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What happens to your recycling and composting?

Recycling and composting rates vary across the four Partner Boroughs, but on average, each household in Croydon, Kingston, Merton and Sutton currently recycles and composts about 40% of its waste.  Once it has been collected, all of this recyclable waste is separated, treated in various different ways and turned into new products:
MaterialWhere it's takenWhat it's turned into
'Dry recycling' (cans, paper, card, glass, plastic bottles, textiles) Merton and Sutton -
dry recycling is placed out for collection by residents co-mingled (mixed together). All of the dry recycling is taken to a Materials Recovery Facility in Crayford, Kent, where it is sorted into separate piles and bulked up ready for cost-effective transport on to the processing facilities.

Kingston – dry recycling in Kingston is sorted at the kerbside. The pre-sorted materials are taken to a transfer station at Villiers Road, Kingston, where they are bulked up ready for cost-effective transport on to the processing facilities.

Croydon - dry recycling in Croydon is sorted at the kerbside. Croydon’s recyclables are managed directly by their collection contractor and does not go through the contracts awarded by the Partnership. For further details, visit the Croydon Council web site.
Paper is shredded and mixed with water. This produces a mixture called pulp that then goes through a decontaminating process to remove any paper clips, ink and adhesives. The water is then removed from the pulp by pressing it through rollers and drying it. It is then ready to be turned into new newspapers and magazines.
Card goes through a very similar process to paper. Card is made up of shorter fibres than paper, which limits what it can be turned into. Envelopes and cardboard are two examples of what can be made from recycled card.
Glass is crushed into small pieces called 'cullet' which is then taken to a furnace where it is melted at temperatures of 1,500-1,600°C. The melted glass is then used to make new glass bottles and jars. Other uses for recycled glass include aggregate for road construction, glass fibre and water filtration.
Plastic bottles are sorted by 'polymer' (type), shredded and then melted to form pellets. These pellets are then sent to manufacturers of plastic goods who melt the pellets down and form them into new plastic products. There are around 50 different types of plastic, but only certain polymers are readily recyclable. Plastic bottles are the easiest type of plastic to recycle - these can be turned into fleece jackets, park benches and compost bins as well as kerbside recycling boxes!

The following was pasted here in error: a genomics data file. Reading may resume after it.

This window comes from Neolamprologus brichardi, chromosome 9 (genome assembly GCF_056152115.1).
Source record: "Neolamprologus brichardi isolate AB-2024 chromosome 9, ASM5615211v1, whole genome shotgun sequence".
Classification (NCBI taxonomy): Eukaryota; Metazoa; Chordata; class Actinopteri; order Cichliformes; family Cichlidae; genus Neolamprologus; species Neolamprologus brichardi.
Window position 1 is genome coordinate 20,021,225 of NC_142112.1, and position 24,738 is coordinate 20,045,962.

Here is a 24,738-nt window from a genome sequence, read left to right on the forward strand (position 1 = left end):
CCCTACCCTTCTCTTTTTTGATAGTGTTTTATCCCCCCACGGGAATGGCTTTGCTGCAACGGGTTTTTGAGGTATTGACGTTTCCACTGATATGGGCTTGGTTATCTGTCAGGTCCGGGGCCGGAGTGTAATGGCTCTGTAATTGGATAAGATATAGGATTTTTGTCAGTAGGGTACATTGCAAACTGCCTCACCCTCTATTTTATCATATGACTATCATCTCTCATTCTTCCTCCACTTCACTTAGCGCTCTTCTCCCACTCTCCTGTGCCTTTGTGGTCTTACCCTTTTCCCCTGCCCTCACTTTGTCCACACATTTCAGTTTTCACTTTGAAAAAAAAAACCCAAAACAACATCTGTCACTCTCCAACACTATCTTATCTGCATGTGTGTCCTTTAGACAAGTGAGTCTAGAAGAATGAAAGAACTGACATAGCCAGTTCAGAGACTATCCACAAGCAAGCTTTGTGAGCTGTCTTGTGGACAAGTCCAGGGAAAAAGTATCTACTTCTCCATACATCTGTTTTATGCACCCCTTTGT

Cans are crushed down and placed into a furnace, which melts the metal into 'ingots', which are then used by manufacturers to make products, such as new cans and car parts. Steel and aluminium are particularly easy to recycle and the recycling markets are well established.
Textiles are sorted into two groups: items that are of sufficiently high quality to be re-used and items of a lower quality that need to be recycled. The items that can be reused are sent to developing countries. Of the items that need to be recycled, cotton and silk make wiping cloths for use in industry, woolen fibres are reclaimed to make new yarns and fabrics and shredded clothes are used as filling material for furniture and car seats.
Food and garden wasteFood waste collected from households is initially taken to either the Beddington Lane facility in Sutton or the Villiers Road transfer station in Kingston. From there it is transferred to an Anaerobic Digestion facility run by Agrivert in Trumps Farm, near Chertsey, Surrey.

Garden waste is initially taken to the Beddington Lane facility in Sutton where it is bulked and hauled off-site for treatment in one of seven industrial composting facilities the Partnership has access to. These facilities are located in East Sussex (Isfield, Lewes), West Sussex (Chichester, Crawley, Tangmere), Kent (Swanley) and Essex (Colchester). They are operated by four specialist companies: KPS Composting Services, The Woodhorn Group, Tamar Organics and Birch Airfield Composting Services.

Food waste is taken to an Anaerobic Digestion facility run by Agrivert. The facility turns food waste into biofertlizer for the farming industry. In doing so, it also produces enough electricity to power 4,500 homes.
Garden waste is turned into high quality peat-free composts and soil conditioning products.